At noon on May 14th, a magnitude 3.4 earthquake signalled the beginning of a period of seismic unrest at Herðubreið that included well over 120 earthquakes. These are easily visible in the tremor chart, but as can be seen, there was a lot of similarly looking and just as frequent if not equally intense activity prior to that. There are no corresponding earthquakes registered to explain them, so what are they?
A human origin seems to be ruled out as there is no periodicity, nor is the SIL-station located in an area where tremor-inducing human activities occur. Some of them, the smallest and most insignificant peaks, may be local microseismic earthquakes, far too weak to register on the IMO network. Single boulders, freed from ice, tumbling down a mountainside might generate such a signal if they bounced on rock but such an intense and long-lasting event is not very likely. They may also be hydrothermal in origin as superheated water, i.e. water far above the boiling point of 100C but kept liquid by the high pressure several hundred meters to a few kilometres below the surface. The most likely explanation is a combination of ongoing hydrothermal activity with microseismic activity as a minor component.
I’ll leave you with two SIL-charts to ponder. Vatnsfell is located as close to equidistant from the four major Icelandic glaciers and thus most of its main volcanoes in an area where few live. The area is also known as the “Dead Zone” and is where the last three of Iceland’s major rift eruptions occurred – Eldgjá in 934, Veidivötn in 1477 and Laki or the “Skaftár Fires” in 1783. The first is the Vatnsfell tremor chart from May 2011, leading up to and including the initial eruption of Grímsfjall on May 21st. Note that when there is an eruption, it shows up distinctly and unmistakably on the tremor chart. If you think you can spot an eruption on one of the many webcams, it is a very good idea to check relevant SIL-stations in order to see that they tell the same story!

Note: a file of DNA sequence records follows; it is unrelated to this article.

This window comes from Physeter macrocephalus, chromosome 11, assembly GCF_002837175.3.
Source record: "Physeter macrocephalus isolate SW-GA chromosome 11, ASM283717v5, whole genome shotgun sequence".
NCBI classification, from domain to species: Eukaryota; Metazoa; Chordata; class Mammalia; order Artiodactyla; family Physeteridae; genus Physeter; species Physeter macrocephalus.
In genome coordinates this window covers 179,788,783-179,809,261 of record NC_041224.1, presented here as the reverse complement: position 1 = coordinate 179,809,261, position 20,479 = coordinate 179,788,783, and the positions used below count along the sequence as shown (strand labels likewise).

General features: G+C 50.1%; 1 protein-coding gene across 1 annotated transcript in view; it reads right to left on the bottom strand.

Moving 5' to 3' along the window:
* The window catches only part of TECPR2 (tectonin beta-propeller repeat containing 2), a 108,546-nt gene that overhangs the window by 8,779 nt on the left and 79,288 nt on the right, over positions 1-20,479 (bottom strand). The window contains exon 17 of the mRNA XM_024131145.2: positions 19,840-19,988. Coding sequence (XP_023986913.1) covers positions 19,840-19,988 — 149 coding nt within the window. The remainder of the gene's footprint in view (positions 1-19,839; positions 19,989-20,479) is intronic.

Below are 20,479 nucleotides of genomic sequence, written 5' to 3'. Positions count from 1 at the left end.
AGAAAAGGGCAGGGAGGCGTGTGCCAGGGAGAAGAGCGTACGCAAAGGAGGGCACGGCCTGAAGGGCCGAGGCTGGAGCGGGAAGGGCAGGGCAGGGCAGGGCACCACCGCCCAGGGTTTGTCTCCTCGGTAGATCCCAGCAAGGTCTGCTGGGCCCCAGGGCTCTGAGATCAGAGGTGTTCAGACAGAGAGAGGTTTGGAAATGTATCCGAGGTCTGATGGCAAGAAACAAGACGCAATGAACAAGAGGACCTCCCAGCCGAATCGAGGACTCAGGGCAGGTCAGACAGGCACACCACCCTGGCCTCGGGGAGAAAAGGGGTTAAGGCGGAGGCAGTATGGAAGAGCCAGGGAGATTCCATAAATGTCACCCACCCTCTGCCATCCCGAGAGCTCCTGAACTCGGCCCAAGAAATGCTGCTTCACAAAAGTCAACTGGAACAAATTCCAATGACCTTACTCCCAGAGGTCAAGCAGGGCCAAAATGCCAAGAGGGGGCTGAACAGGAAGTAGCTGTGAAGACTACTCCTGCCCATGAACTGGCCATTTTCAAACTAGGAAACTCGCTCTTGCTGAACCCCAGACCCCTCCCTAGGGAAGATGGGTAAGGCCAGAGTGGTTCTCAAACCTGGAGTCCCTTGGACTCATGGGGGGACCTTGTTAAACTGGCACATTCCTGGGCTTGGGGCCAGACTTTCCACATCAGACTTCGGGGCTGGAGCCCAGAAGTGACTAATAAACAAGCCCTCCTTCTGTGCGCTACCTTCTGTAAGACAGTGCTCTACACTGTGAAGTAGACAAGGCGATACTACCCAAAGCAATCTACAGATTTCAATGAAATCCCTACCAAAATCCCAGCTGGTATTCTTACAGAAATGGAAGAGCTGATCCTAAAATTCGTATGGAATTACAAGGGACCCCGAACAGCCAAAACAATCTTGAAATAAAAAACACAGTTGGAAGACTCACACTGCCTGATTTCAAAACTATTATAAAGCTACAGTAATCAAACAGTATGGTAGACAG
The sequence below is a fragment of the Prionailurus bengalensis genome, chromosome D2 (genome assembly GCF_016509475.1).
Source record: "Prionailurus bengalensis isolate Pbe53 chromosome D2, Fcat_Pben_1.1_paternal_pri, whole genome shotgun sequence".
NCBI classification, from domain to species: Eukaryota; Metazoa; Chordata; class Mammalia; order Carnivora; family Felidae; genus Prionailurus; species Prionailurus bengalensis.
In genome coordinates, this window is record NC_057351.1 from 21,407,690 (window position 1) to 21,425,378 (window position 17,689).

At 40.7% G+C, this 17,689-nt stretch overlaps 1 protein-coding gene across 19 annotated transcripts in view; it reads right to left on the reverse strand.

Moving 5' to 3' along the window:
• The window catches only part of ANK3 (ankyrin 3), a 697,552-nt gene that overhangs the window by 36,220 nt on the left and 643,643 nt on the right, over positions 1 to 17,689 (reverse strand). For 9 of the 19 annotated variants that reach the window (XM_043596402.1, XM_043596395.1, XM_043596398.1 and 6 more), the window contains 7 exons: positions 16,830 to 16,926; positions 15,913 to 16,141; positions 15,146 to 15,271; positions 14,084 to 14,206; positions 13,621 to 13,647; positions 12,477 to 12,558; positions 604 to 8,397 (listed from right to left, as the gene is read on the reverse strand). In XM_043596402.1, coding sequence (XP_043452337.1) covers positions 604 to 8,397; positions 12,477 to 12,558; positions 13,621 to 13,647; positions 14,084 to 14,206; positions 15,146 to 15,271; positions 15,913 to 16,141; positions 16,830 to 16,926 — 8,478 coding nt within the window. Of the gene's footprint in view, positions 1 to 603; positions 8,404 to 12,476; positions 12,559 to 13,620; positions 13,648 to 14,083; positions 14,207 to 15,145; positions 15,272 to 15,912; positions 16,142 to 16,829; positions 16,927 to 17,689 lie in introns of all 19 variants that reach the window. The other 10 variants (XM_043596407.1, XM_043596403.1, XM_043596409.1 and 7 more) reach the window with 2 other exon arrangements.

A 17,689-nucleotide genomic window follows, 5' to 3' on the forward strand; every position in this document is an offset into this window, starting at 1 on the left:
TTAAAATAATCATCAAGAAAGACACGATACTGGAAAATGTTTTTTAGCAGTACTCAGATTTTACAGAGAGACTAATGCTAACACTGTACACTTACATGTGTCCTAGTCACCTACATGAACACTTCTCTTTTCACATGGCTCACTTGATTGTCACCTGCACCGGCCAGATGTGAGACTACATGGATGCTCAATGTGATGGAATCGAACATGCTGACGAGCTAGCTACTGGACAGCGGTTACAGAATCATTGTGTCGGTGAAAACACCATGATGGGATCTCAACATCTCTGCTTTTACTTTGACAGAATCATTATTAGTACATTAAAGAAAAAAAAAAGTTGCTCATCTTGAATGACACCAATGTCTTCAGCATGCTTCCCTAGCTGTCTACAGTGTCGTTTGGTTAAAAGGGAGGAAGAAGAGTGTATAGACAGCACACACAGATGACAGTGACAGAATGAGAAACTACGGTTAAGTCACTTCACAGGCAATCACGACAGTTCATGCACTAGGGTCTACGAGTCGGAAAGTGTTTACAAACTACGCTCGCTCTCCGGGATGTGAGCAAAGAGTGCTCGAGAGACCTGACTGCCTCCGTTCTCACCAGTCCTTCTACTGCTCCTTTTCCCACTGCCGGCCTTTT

The second is the Vatnsfell tremor chart on May 11th 2012. As can be seen, there is little if anything to suggest human activity here as tremor does not follow any sort of periodicity. It has been suggested that the tremor may have been caused by the hydro-electric plant at Lake Thorisvatn (Þórisvatn) opening the gates to let out excess water, but Carl has checked it and found no evidence that this could be the case. Thus, it is almost certain that the tremor visible in the chart is natural in origin, but in order to determine its exact nature, expert knowledge is required.